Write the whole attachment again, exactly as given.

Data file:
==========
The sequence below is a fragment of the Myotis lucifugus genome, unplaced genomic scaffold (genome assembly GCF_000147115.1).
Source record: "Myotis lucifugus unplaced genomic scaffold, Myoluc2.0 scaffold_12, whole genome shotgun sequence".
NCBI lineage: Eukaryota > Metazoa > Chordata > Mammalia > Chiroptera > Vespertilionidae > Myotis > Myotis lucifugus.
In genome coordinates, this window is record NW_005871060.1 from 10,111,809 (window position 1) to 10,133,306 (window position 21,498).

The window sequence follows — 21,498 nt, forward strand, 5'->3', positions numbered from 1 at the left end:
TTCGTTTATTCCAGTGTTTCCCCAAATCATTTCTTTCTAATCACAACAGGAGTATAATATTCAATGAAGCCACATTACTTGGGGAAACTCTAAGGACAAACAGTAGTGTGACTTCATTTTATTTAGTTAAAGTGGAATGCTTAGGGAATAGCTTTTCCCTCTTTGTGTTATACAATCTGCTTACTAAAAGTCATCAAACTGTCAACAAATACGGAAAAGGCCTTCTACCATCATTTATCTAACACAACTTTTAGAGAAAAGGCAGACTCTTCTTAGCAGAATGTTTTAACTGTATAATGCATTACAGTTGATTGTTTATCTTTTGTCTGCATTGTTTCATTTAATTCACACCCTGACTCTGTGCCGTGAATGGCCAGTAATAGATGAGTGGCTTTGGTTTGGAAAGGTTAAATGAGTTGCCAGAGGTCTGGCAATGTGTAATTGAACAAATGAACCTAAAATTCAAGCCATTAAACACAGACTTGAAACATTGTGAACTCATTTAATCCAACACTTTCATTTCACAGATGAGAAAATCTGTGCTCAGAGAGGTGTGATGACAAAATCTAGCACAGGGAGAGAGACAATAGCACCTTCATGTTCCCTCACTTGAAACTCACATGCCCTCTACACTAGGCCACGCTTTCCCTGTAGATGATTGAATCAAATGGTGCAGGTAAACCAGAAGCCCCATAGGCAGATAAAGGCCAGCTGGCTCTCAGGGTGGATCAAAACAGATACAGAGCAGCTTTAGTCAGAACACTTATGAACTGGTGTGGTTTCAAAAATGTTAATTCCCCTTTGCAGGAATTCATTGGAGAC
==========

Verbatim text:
The sequence below is a fragment of the Myotis lucifugus genome, unplaced genomic scaffold (genome assembly GCF_000147115.1).
Source record: "Myotis lucifugus unplaced genomic scaffold, Myoluc2.0 scaffold_12, whole genome shotgun sequence".
NCBI lineage: Eukaryota > Metazoa > Chordata > Mammalia > Chiroptera > Vespertilionidae > Myotis > Myotis lucifugus.
In genome coordinates, this window is record NW_005871060.1 from 10,111,809 (window position 1) to 10,133,306 (window position 21,498).

The window sequence follows — 21,498 nt, forward strand, 5'->3', positions numbered from 1 at the left end:
TTCGTTTATTCCAGTGTTTCCCCAAATCATTTCTTTCTAATCACAACAGGAGTATAATATTCAATGAAGCCACATTACTTGGGGAAACTCTAAGGACAAACAGTAGTGTGACTTCATTTTATTTAGTTAAAGTGGAATGCTTAGGGAATAGCTTTTCCCTCTTTGTGTTATACAATCTGCTTACTAAAAGTCATCAAACTGTCAACAAATACGGAAAAGGCCTTCTACCATCATTTATCTAACACAACTTTTAGAGAAAAGGCAGACTCTTCTTAGCAGAATGTTTTAACTGTATAATGCATTACAGTTGATTGTTTATCTTTTGTCTGCATTGTTTCATTTAATTCACACCCTGACTCTGTGCCGTGAATGGCCAGTAATAGATGAGTGGCTTTGGTTTGGAAAGGTTAAATGAGTTGCCAGAGGTCTGGCAATGTGTAATTGAACAAATGAACCTAAAATTCAAGCCATTAAACACAGACTTGAAACATTGTGAACTCATTTAATCCAACACTTTCATTTCACAGATGAGAAAATCTGTGCTCAGAGAGGTGTGATGACAAAATCTAGCACAGGGAGAGAGACAATAGCACCTTCATGTTCCCTCACTTGAAACTCACATGCCCTCTACACTAGGCCACGCTTTCCCTGTAGATGATTGAATCAAATGGTGCAGGTAAACCAGAAGCCCCATAGGCAGATAAAGGCCAGCTGGCTCTCAGGGTGGATCAAAACAGATACAGAGCAGCTTTAGTCAGAACACTTATGAACTGGTGTGGTTTCAAAAATGTTAATTCCCCTTTGCAGGAATTCATTGGAGAC